The ability to non-disruptively test a recovery plan is one of the most powerful features of VMware Site Recovery Manager (SRM). Frequent testing reduces risk by reducing drift between plans and desired behavior. It also provides the confidence that if a disaster strikes you are ready, knowing how SRM and your applications will respond.
There are a lot of options when testing recovery with SRM so in this series I will cover: how the SRM recovery plan test works, what the difference is between a test and a failover, some alternatives to SRM recovery plan tests and some recommendations on SRM and testing. In this post I’ll go over how an SRM recovery plan test works and what the differences are between a test and a failover.
An SRM recovery plan test is designed to be as close as possible to running an actual recovery plan while not disrupting the protected VMs and not impacting replication. Here are the steps for both a recovery plan and a recovery plan test with the similarities and differences noted:
|Recovery Plan||Recovery Plan Test||Notes|
|Pre-synchronize Storage||Synchronize Storage||Optional when running a test. This allows for the testing of both a planned migration (storage synchronized) and disaster recovery (storage not synchronized)|
|Shutdown VMs at Protected Site||Not done during a test so that there is no disruption to production VMs|
|Resume VMs Suspended by Previous Recovery||Not applicable for a test|
|Restore (Recovery Site) Hosts from Standby||Restore (Recovery Site) Hosts from Standby||Same in both|
|Restore Protected Site Hosts From Standby||Not applicable – no changes made to protected site|
|Prepare Protected Site VMs for Migration||Not applicable – no changes made to protected site|
|Synchronize storage||Not applicable – completed earlier|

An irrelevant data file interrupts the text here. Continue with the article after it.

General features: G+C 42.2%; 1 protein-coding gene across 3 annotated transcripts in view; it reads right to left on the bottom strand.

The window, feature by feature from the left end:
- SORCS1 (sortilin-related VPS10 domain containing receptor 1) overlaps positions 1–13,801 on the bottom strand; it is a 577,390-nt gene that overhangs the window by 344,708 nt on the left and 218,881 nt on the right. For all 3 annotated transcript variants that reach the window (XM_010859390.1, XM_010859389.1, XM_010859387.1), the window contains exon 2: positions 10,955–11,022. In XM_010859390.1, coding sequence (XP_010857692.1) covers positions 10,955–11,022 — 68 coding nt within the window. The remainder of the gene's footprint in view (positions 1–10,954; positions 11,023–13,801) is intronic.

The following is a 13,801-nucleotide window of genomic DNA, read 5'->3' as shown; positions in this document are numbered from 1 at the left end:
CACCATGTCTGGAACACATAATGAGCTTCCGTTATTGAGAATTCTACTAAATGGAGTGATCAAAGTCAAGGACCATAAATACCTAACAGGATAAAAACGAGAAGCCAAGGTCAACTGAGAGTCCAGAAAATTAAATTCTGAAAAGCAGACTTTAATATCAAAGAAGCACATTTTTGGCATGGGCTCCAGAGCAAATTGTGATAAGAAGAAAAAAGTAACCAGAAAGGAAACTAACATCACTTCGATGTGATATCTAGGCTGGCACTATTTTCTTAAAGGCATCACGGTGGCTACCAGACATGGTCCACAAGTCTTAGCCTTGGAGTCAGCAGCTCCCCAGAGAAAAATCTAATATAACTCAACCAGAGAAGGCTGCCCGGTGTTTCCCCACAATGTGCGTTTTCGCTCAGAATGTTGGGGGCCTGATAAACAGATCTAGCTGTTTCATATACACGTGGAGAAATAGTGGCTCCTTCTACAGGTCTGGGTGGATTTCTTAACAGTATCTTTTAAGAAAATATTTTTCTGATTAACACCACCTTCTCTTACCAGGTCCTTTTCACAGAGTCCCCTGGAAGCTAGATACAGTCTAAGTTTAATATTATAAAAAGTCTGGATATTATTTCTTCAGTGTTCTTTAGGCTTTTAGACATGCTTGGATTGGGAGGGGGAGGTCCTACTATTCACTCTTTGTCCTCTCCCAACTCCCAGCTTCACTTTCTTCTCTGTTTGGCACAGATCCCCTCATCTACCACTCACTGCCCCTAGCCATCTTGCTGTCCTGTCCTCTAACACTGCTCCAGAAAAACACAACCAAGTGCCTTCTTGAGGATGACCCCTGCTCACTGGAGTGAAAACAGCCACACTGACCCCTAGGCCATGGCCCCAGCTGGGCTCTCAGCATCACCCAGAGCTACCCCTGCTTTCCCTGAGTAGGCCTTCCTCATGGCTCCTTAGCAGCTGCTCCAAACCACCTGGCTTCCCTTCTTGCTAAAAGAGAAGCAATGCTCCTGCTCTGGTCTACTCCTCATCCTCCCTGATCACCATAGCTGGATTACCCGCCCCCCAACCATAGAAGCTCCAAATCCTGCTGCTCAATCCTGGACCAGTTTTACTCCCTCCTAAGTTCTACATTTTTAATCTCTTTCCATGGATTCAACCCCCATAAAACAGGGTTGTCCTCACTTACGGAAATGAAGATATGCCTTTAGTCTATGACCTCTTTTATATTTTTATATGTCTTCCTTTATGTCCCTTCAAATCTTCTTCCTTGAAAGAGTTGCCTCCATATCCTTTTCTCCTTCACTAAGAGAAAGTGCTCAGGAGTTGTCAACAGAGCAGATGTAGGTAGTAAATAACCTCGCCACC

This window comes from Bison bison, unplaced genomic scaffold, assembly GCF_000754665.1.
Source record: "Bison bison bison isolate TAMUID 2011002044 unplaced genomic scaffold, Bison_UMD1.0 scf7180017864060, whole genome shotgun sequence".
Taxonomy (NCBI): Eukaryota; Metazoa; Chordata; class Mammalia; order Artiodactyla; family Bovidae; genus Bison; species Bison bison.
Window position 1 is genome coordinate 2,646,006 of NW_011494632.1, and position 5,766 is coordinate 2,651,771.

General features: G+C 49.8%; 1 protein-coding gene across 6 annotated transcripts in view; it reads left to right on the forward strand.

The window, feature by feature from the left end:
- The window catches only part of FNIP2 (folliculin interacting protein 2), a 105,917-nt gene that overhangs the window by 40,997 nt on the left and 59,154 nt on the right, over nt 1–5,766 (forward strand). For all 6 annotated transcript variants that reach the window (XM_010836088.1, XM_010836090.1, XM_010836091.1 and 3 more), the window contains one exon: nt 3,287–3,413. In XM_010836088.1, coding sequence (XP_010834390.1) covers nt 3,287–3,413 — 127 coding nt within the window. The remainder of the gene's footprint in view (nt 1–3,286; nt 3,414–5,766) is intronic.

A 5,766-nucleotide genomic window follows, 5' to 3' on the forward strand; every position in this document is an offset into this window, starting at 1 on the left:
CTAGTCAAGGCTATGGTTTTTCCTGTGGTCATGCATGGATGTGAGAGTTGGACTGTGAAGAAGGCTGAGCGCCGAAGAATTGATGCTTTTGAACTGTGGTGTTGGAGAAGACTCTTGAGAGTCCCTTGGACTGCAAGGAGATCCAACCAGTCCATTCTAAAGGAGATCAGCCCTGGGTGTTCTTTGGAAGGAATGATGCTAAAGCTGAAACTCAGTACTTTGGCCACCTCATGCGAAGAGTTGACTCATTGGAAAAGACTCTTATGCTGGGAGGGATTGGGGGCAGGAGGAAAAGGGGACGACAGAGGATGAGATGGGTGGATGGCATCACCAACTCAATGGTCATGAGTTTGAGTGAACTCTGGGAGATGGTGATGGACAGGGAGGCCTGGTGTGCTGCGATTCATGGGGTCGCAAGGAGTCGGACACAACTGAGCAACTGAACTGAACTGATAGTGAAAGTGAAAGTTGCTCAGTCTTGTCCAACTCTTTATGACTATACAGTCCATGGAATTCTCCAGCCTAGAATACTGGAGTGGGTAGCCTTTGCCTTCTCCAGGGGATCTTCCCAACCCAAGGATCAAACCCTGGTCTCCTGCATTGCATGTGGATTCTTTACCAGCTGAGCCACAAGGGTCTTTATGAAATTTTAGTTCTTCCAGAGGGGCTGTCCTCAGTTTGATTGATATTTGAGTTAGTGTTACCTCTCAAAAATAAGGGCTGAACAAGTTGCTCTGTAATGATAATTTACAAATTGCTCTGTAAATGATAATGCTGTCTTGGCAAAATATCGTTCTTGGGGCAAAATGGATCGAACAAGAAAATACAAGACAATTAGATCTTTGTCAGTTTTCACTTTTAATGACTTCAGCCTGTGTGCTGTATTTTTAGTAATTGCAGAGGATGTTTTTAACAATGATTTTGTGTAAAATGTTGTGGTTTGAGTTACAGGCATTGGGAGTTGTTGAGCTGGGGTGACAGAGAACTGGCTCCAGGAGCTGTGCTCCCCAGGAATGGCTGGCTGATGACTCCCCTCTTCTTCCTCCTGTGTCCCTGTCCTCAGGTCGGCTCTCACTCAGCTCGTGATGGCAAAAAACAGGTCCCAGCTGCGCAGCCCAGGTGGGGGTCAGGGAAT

|Suspend Non-critical VMs at Recovery Site||Suspend Non-critical VMs at Recovery Site||No difference|
|Change Recovery Site Storage to Writable||Create Writable Storage Snapshot||When running a test we need a snapshot so that replication isn’t interrupted|
|(Not applicable for a recovery plan)||Configure test networks||Connecting VMs to test network instead of recovery network|
|Power On VMs (priority groups 1-5)||Power On VMs||This is arguably the most critical step and it is the same in both. This includes IP customization and any scripts that run on the VMs as part of the recovery plan.|
|<Any scripts or call-outs that are added to the recovery plan>||<Any scripts or call-outs that are added to the recovery plan>||These run the same in both a test and a regular recovery plan. Note that it is possible for a script to differentiate between when SRM is running a test vs. when it is running a failover if that is needed for the script to accomplish the desired result.|
An additional item to note regarding differences between running recovery plans and testing recovery plans is that they require different levels of permissions. Running a test requires Site Recovery Manager.Recovery Plans.Test and running a recovery plan requires Site Recovery Manager.Recovery Plans.Recovery
To ensure that a RP test is non-disruptive requires that both storage and network remain isolated. For storage this is accomplished by utilizing a storage or VM snapshot at the recovery site which allows the snapshot VM to be added to inventory and replication to continue uninterrupted.
The VM network is isolated by connecting the test VMs to one of two options:
- SRM auto-created network: SRM can automatically create an isolated network on each of the hosts at the recovery site. This doesn’t require any additional configuration, however, VMs on different subnets or that are recovered onto different hosts will not be able to communicate with each other. This can limit the usefulness of this option, especially if application testing is desired.
- Specifying a “test” network: This requires creating “test” networks/VLANs that connect to all hosts at the recovery site and are isolated from the rest of the production network. This requires a bit more work to put in place and provides a much more realistic testing environment with the possibility of including switching, routing, firewall rules, etc. This makes the testing of recovery plans much more accurate and therefore reduces risk. The use of clear naming conventions is really important here to prevent confusion. Future posts will discuss options for using this isolated test environment in more detail.
It is important to note that during a recovery plan test, a failover workflow of the same recovery plan can’t be run until the cleanup workflow has been completed.
In the next post I’ll get into alternatives to the SRM recovery plan test.